Book Review: Moonwalking with Einstein

This book chronicles journalist Joshua Foer as he delves into the strange world of modern competitive memorisation. The reader follows Foer as he transitions through the roles of impressed spectator, struggling student, and finally, after a year of training, United States memory champion. The reader gets taken on Foer’s journey as he investigates the interesting history of memory, discusses how its role has changed over time in human society, and meets plenty of quaint characters, all whilst training to improving his own memorisation abilities.

I’m interested in the tricks used by modern competitive memorisers–which are actually mostly the same tricks used by the ancients–since they make for neat party tricks; also, being able to memorise hundreds of random digits or several packs of cards might even be useful for science, somehow. The main trick the professionals use is to exploit our natural aptitude for remembering and mentally exploring familiar physical environments by constructing a ‘memory palace‘. This is a mental reconstruction of a familiar environment, your childhood home or primary school for example, in which you mentally place certain memorable images at fixed positions along some pre-designed route through that environment, where each image corresponds to an item on the list you want to remember. To recall the entire ordered list, one just needs to mentally retrace the route through the memory palace and translate the images back to whatever it was you were trying to memorise. Getting good at this requires lots of practise, of course, but in principle anyone can do it.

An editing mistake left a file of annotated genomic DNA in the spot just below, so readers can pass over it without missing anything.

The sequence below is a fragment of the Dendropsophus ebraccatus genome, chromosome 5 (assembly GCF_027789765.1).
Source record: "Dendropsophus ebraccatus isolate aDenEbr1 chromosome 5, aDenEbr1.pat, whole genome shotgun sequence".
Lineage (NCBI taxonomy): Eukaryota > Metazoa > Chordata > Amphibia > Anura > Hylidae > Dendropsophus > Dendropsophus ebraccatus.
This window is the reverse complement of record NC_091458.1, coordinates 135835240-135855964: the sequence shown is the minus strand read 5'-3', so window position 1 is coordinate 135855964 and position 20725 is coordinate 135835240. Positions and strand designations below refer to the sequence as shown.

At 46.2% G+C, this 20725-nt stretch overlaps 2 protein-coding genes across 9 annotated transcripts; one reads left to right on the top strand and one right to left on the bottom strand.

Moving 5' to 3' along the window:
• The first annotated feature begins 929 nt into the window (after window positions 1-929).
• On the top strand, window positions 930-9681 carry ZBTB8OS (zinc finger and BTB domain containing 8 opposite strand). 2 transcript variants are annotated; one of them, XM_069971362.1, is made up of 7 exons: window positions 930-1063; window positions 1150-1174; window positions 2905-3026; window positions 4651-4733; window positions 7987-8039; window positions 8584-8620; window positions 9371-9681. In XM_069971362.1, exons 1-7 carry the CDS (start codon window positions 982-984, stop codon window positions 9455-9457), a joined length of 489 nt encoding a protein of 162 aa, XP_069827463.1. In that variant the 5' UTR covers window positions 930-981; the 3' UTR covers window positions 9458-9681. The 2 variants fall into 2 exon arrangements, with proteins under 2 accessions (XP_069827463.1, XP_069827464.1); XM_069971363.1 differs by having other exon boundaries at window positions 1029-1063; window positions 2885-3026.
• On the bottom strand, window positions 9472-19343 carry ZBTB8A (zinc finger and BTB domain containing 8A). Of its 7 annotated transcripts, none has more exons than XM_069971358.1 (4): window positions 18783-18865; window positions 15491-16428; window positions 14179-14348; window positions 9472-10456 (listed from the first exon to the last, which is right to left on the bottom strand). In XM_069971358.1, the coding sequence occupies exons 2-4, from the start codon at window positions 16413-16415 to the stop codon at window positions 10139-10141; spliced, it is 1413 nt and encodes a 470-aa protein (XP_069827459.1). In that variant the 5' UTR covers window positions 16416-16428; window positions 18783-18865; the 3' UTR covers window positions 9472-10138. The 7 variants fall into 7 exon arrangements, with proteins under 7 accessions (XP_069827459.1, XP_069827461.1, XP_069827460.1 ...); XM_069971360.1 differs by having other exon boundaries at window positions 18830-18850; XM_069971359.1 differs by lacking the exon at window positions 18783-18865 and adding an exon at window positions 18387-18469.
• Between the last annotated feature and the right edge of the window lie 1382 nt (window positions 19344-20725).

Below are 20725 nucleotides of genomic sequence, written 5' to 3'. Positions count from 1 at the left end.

One part of the book that caught my attention in particular was when Foer has several meetings with Daniel Tammet, the well-known high-functioning ‘prodigious’ savant (whose book Thinking in Numbers sits unread on my bookshelf at home). Foer makes several curious observations that refute Tammet’s savant status and lend credence to his hypothesis that Tammet is actually just well-trained in mnemonic techniques, and even confronts Tammet about this. Predictably, there’s no conclusive evidence either way, but it’s a new skeptical viewpoint that’s plausible and fun to consider.

Overall, this is a great story interwoven with a fascinating topic and odd characters. What more could you want?


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